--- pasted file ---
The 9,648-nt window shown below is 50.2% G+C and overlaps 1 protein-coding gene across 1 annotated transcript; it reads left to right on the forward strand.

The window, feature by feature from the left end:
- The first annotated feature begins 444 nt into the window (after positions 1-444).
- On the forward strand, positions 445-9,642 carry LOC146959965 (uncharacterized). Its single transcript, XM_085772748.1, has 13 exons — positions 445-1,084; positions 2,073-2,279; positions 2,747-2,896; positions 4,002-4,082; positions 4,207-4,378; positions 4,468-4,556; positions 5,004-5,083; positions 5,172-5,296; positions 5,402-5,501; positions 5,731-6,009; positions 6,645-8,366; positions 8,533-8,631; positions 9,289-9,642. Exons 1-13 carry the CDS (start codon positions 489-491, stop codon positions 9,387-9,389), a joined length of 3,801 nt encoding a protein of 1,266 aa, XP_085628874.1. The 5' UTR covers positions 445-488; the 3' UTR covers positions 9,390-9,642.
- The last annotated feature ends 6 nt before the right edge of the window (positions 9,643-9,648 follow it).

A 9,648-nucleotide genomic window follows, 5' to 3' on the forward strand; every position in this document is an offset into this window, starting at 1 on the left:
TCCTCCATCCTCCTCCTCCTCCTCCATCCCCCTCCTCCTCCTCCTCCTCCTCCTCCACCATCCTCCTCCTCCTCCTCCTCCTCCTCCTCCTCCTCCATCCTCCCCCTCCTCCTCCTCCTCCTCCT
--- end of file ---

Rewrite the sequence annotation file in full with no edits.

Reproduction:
The 9,648-nt window shown below is 50.2% G+C and overlaps 1 protein-coding gene across 1 annotated transcript; it reads left to right on the forward strand.

The window, feature by feature from the left end:
- The first annotated feature begins 444 nt into the window (after positions 1-444).
- On the forward strand, positions 445-9,642 carry LOC146959965 (uncharacterized). Its single transcript, XM_085772748.1, has 13 exons — positions 445-1,084; positions 2,073-2,279; positions 2,747-2,896; positions 4,002-4,082; positions 4,207-4,378; positions 4,468-4,556; positions 5,004-5,083; positions 5,172-5,296; positions 5,402-5,501; positions 5,731-6,009; positions 6,645-8,366; positions 8,533-8,631; positions 9,289-9,642. Exons 1-13 carry the CDS (start codon positions 489-491, stop codon positions 9,387-9,389), a joined length of 3,801 nt encoding a protein of 1,266 aa, XP_085628874.1. The 5' UTR covers positions 445-488; the 3' UTR covers positions 9,390-9,642.
- The last annotated feature ends 6 nt before the right edge of the window (positions 9,643-9,648 follow it).

A 9,648-nucleotide genomic window follows, 5' to 3' on the forward strand; every position in this document is an offset into this window, starting at 1 on the left:
TCCTCCATCCTCCTCCTCCTCCTCCATCCCCCTCCTCCTCCTCCTCCTCCTCCTCCACCATCCTCCTCCTCCTCCTCCTCCTCCTCCTCCTCCTCCATCCTCCCCCTCCTCCTCCTCCTCCTCCT